Behind Commander Abhinandan’s release

Abhinandan Varthaman

There are multiple versions to the story, each has its own pros and cons, confusing the commoner. Here’s what we know

The return of Wing Commander Abhinandan Varthaman, the Indian Airforce pilot who was captured by Pakistan after his jet crashed across the Indian border on February 27 during a dogfight with Pak air force, is seen from different angles. The BJP and the pro-BJP media hail Pakistan’s decision to return Varthaman within a day of his capture as a victory for Prime Minister Narendra Modi. Liberal sections in India bill the Pakistan Prime Minister’s decision an action out of magnanimity. They even say Imran Khan has taken a moral high ground by deciding to release Varthaman.

Make no mistake, there’s no magnanimity in diplomacy. Form the brink of a war, the capture of Abhinandan offered India and Pakistan an opportunity to de-escalate tensions. But in general Pakistan managed the crisis better, which allowed it to take lead in the battle of perceptions. First off, Pakistan responded to India’s strike within a day, “in broad daylight”, when Indian alert was still high. The Pakistanis were under pressure to respond. They didn’t respond militarily after the post-Uri raids conducted by India. After those strikes, India at least left space for plausible deniability for the Pakistani side, and there were no reports of direct violation of the border.

But this time, India announced that it hit Balakot, deep inside Pakistan. It also used air power to target the Jaish camp, first time since the 1971 war. India was putting a new normal in place. From the Pakistani point of view, if it didn’t respond, it would weaken its deterrence, rendering it vulnerable to future attacks by the Indians. So Pakistan responded immediately to bolster its deterrence. By shooting down at least one Indian jet and taking one pilot as captive, Pakistan managed to send the message it wanted across the border. Its next aim was to avoid further escalation. Pakistan, whose economy is struggling and which is an inferior military force in conventional terms to India, doesn’t want a full-scale war with its neighbour.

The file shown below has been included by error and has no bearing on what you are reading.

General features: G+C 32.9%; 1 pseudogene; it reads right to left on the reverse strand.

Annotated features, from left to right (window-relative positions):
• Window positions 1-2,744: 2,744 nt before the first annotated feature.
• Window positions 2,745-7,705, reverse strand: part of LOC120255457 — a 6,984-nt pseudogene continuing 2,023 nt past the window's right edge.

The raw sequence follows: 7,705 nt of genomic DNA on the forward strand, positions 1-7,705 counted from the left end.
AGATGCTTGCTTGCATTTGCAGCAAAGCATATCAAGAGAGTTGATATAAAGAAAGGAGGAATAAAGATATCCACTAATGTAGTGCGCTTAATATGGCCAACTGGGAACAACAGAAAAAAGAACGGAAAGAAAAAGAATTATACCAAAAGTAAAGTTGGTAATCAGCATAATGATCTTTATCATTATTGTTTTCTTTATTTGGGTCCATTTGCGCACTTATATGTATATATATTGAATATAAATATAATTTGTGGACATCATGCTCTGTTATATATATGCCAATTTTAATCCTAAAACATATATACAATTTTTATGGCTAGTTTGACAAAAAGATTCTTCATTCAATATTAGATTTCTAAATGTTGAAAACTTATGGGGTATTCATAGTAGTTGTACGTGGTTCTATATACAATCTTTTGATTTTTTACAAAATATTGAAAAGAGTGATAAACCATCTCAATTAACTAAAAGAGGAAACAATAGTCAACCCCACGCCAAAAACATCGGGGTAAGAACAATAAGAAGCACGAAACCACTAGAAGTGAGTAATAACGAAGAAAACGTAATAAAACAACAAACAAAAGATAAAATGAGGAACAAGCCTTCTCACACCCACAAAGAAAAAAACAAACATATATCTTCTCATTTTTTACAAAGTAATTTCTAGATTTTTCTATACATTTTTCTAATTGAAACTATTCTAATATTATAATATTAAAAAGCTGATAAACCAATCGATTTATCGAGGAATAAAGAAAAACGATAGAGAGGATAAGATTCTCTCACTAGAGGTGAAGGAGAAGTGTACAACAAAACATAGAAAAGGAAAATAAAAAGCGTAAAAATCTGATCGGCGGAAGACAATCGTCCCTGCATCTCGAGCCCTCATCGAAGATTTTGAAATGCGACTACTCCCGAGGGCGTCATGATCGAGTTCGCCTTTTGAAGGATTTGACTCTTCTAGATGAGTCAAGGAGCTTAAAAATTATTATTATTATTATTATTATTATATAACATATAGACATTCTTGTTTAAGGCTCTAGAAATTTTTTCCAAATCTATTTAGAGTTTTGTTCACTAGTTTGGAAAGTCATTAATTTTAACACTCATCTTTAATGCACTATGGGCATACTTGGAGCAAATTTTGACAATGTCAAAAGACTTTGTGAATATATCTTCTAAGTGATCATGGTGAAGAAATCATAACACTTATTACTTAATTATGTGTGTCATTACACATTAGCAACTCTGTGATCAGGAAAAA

Tensions rise

There were some rumours on February 27 night that India was planning to launch missile attacks on Pakistan. The Pakistani military general Qamar Javed Bajwa apparently briefed the Parliamentarians to be prepared for any eventuality. Imran Khan confirmed on February 28 in Parliament the Pakistani intel that India was planning missile attacks. He immediately tried to contact Prime Minister Modi and when failed in his attempt, sent a message to the Indian government for de-escalation. Shamila Chaudhary, a National Security Council member in the Obama White House, wrote on The Hill that U.S. State Secretary Mike Pompeo interfered at this juncture. Mike Pompeo urged both countries “to exercise restraint, and avoid escalation at any cost,” she wrote.

The next day morning, Prime Minister Modi was reportedly angry seeing the morning papers. Most English papers led with the capture of Commander Varthaman and the downing of Indian jet. India had claimed that one Pakistani F-16 was downed, which did not get good play in the morning papers. In the morning, Air Force officials briefed select journalists in Delhi, telling them that India won’t back off and that Commander Varthaman was not a bargaining chip. They also rejected any U.S. mediation between India and Pakistan. However, President Donald Trump had already said in Hanoi, where he was meeting North Korean leader Kim Jong-un, that good news was coming from India and Pakistan, confirming that the U.S. was involved in mediation.

The Ministry of Defence had called for a press briefing at 5 pm that day. The government was supposed to up the ante in the briefing, reminding Pakistan of the Geneva convention and attacking its decision to release a video of Commander Varthaman. India was also going to formally demand the commander’s immediate release. But minutes before the press briefing was to begin in New Delhi, Imran Khan told a joint session of Parliament in Islamabad that Pakistan would release Commander Varthaman the next day (March 1). He practically pre-empted the Indian move. The MoD delayed the press conference. Tri-services chiefs held the presser in the evening in which they welcomed the Pakistani government’s decision to release the commander, and also hinted that India was de-escalating tensions. The press release said India was committed to peace in the region and was prepared to face any provocation from the Pakistani side. The next day, Commander Varthaman was back in India.

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